Popcorn  is a variety of corn kernel (seed) which expands and puffs up when heated. A popcorn kernel's strong hull (seed coat) contains the seed's hard, starchy endosperm with 14–20% moisture.

When popcorn is heated to more than 170°C, the pressure inside the kernel gets very high, preventing the water from turning to steam. Pressure from the moisture being heated continues to build until the hull ruptures, allowing the water in the kernel to expand to steam. The kernel to forcefully expand, from 20 to 50 times its original size, puffing up the starches in the endospern to the popcorn shapes we know so well. Pop-corn indeed!

This activity was developed and tested with preschool and kindergarten educators as part of Science World's Big Science For Little Hands program.

Objectives

• Observe the shape, structure, and texture of corn kernels before and after popping.

• Predict the outcome of an experiment.

• Discuss possible changes to, and different outcomes of an experiment.

Materials

• Per Class:
raw popcorn kernels (one or more brands/varieties)
hot-air popcorn popper
paper
glue
pencil or crayons

Key Questions

• Are all the un-popped corn kernels identical? How are they alike?
• How have the kernels changed after being put in the popcorn popper?
• Do you have mushroom of butterfly type popped corn kernels? (See photo in Resource)
• What is happening inside the machine?
• Can you find the kernel hull on the popped pieces of popcorn?
• Where did all the white stuff come from?
• Why might some of the kernels not pop? How might you change these numbers in a second experiment?

What To Do

1. Examine the kernels. Observe their size, shape, texture and colour.
2. Choose a number of kernels to experiment with (e.g. 10, 25). Count out that number of kernels from one type of popcorn.
3. Predict (guess) how many of the kernels heated will pop (e.g. 8 out of 10, or more simply: all, some, none).
4. Pop your corn: put your kernels inside the popcorn popper and plug it in. Make sure there is a bowl under the spout of the popper to catch the kernels. Wait until the kernels are popping less than once every 5-10 seconds, then unplug the machine. CAUTION! HOT!
5. Remove any remaining kernels from the machine. Observe your popped and unpopped corn. Count the number of popped and unpopped kernels.
6. Glue 10 unpopped and 10 popped kernels to a piece of paper to see how much space they each take up.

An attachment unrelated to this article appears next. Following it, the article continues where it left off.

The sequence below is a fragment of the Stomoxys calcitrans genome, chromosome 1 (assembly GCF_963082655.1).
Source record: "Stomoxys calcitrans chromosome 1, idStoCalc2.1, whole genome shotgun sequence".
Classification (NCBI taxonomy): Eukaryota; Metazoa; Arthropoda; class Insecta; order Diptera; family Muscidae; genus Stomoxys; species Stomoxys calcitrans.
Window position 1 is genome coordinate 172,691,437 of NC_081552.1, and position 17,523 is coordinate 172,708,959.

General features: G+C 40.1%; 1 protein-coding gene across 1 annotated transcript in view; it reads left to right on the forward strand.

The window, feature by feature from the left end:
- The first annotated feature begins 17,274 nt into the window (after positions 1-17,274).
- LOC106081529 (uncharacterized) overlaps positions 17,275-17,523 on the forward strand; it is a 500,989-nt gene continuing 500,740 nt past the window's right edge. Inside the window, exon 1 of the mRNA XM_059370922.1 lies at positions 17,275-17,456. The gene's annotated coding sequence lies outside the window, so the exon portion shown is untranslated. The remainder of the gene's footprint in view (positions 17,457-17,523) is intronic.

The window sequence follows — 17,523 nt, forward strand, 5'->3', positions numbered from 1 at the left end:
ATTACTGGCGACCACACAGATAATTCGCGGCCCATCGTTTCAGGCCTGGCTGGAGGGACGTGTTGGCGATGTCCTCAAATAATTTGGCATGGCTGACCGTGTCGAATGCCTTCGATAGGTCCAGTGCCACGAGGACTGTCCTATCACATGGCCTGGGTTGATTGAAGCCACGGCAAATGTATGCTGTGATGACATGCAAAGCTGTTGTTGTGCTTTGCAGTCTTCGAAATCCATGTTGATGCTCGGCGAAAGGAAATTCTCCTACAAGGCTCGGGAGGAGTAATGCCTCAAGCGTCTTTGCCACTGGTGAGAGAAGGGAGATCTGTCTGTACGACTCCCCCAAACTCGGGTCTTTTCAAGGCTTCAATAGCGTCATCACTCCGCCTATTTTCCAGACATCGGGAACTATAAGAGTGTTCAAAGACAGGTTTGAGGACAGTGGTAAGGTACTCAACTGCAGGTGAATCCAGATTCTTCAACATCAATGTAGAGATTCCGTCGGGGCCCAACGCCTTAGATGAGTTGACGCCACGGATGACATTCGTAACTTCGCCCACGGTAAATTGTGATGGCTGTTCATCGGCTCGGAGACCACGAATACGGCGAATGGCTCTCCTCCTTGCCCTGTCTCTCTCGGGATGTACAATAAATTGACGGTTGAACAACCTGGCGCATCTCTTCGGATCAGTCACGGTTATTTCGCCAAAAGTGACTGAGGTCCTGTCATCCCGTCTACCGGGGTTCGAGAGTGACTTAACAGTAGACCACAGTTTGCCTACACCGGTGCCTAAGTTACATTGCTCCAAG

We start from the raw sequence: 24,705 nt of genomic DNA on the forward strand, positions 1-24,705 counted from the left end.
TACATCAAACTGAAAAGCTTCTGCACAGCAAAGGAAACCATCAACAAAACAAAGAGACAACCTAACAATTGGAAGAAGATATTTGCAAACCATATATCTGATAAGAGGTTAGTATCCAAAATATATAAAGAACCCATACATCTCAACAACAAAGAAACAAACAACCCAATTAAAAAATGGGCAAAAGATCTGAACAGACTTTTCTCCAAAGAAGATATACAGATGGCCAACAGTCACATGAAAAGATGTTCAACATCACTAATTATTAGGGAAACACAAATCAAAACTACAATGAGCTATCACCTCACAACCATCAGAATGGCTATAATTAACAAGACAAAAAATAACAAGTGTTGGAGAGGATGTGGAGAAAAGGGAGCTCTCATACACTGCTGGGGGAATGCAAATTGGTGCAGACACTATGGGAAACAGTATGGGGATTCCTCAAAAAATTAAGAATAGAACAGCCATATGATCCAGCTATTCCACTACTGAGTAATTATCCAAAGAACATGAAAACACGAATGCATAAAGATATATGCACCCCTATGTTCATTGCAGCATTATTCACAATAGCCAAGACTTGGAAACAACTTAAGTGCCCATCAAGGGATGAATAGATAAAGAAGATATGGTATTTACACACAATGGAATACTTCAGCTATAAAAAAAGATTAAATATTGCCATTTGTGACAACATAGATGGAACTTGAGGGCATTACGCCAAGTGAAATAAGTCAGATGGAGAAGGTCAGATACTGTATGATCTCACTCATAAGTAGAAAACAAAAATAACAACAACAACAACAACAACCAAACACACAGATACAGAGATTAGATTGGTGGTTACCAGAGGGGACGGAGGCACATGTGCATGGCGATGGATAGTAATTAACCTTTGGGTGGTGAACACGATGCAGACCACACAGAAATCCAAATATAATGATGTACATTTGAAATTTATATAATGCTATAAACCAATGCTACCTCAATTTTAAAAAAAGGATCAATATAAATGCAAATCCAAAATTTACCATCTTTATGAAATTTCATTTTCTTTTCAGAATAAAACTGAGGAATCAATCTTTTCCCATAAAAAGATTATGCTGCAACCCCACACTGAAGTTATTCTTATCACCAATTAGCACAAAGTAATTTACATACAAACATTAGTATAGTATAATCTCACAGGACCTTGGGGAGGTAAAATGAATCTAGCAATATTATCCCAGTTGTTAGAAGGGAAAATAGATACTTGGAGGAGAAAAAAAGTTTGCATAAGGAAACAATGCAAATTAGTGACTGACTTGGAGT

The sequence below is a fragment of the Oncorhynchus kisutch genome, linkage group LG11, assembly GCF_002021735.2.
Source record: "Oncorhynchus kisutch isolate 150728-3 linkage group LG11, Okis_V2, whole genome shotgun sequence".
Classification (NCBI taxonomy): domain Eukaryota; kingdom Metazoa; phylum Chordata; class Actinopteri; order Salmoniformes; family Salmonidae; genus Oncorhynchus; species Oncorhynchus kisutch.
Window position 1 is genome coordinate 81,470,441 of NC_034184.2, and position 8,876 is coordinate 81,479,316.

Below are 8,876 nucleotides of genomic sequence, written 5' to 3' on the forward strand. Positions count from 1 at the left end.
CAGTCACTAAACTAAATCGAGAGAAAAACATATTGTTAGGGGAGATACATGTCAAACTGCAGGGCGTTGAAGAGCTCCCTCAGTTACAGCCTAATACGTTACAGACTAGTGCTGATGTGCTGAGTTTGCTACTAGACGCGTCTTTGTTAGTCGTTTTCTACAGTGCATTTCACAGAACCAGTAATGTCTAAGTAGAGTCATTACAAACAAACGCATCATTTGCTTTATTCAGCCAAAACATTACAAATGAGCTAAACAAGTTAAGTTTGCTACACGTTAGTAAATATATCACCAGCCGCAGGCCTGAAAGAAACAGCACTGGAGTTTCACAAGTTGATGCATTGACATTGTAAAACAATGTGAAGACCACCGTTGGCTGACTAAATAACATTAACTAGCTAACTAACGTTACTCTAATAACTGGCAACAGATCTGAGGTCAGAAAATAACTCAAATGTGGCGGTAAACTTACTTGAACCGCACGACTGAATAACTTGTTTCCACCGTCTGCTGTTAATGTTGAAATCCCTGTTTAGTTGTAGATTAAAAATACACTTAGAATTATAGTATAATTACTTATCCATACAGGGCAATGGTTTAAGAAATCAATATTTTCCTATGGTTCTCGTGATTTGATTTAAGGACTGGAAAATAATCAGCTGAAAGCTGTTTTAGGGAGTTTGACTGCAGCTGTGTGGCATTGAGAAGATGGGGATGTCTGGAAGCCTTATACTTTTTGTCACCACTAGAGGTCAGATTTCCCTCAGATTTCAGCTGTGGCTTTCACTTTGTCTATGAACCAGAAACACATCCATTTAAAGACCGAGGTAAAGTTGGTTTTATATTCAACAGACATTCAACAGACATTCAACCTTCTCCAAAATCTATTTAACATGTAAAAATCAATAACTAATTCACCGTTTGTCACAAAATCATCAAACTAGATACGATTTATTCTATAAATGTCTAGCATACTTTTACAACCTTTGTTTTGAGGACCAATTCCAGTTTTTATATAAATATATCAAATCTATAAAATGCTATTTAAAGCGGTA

Extensions

• Draw what you think the sequence of popcorn popping looks like. Watcha slow motion video of popcorn popping.
• Try again with a different brand/variety of popcorn, but with the same number of kernels.
• Try the same brand/variety of popcorn but with a different number of kernels. Is the popped vs un-popped proportion the same this time?

Other Resources

Science World | What makes popcorn pop?

National Geographic Kids | How Popcorn Works

Discover Magazine | The Physics of Popcorn

Survivors

Artist: Jeff Kulak

Jeff is a senior graphic designer at Science World. His illustration work has been published in the Walrus, The National Post, Reader’s Digest and Chickadee Magazine. He loves to make music, ride bikes, and spend time in the forest.

Egg BB

Artist: Jeff Kulak

Jeff is a senior graphic designer at Science World. His illustration work has been published in the Walrus, The National Post, Reader’s Digest and Chickadee Magazine. He loves to make music, ride bikes, and spend time in the forest.

Comet Crisp

Artist: Jeff Kulak

Jeff is a senior graphic designer at Science World. His illustration work has been published in the Walrus, The National Post, Reader’s Digest and Chickadee Magazine. He loves to make music, ride bikes, and spend time in the forest.

T-Rex and Baby

Artist: Michelle Yong

Michelle is a designer with a focus on creating joyful digital experiences! She enjoys exploring the potential forms that an idea can express itself in and helping then take shape.

Buddy the T-Rex

Artist: Michelle Yong

Michelle is a designer with a focus on creating joyful digital experiences! She enjoys exploring the potential forms that an idea can express itself in and helping then take shape.

Geodessy

Artist: Michelle Yong

Michelle is a designer with a focus on creating joyful digital experiences! She enjoys exploring the potential forms that an idea can express itself in and helping then take shape.

Science Buddies

Artist: Ty Dale

From Canada, Ty was born in Vancouver, British Columbia in 1993. From his chaotic workspace he draws in several different illustrative styles with thick outlines, bold colours and quirky-child like drawings. Ty distils the world around him into its basic geometry, prompting us to look at the mundane in a different way.

Western Dinosaur

Artist: Ty Dale

From Canada, Ty was born in Vancouver, British Columbia in 1993. From his chaotic workspace he draws in several different illustrative styles with thick outlines, bold colours and quirky-child like drawings. Ty distils the world around him into its basic geometry, prompting us to look at the mundane in a different way.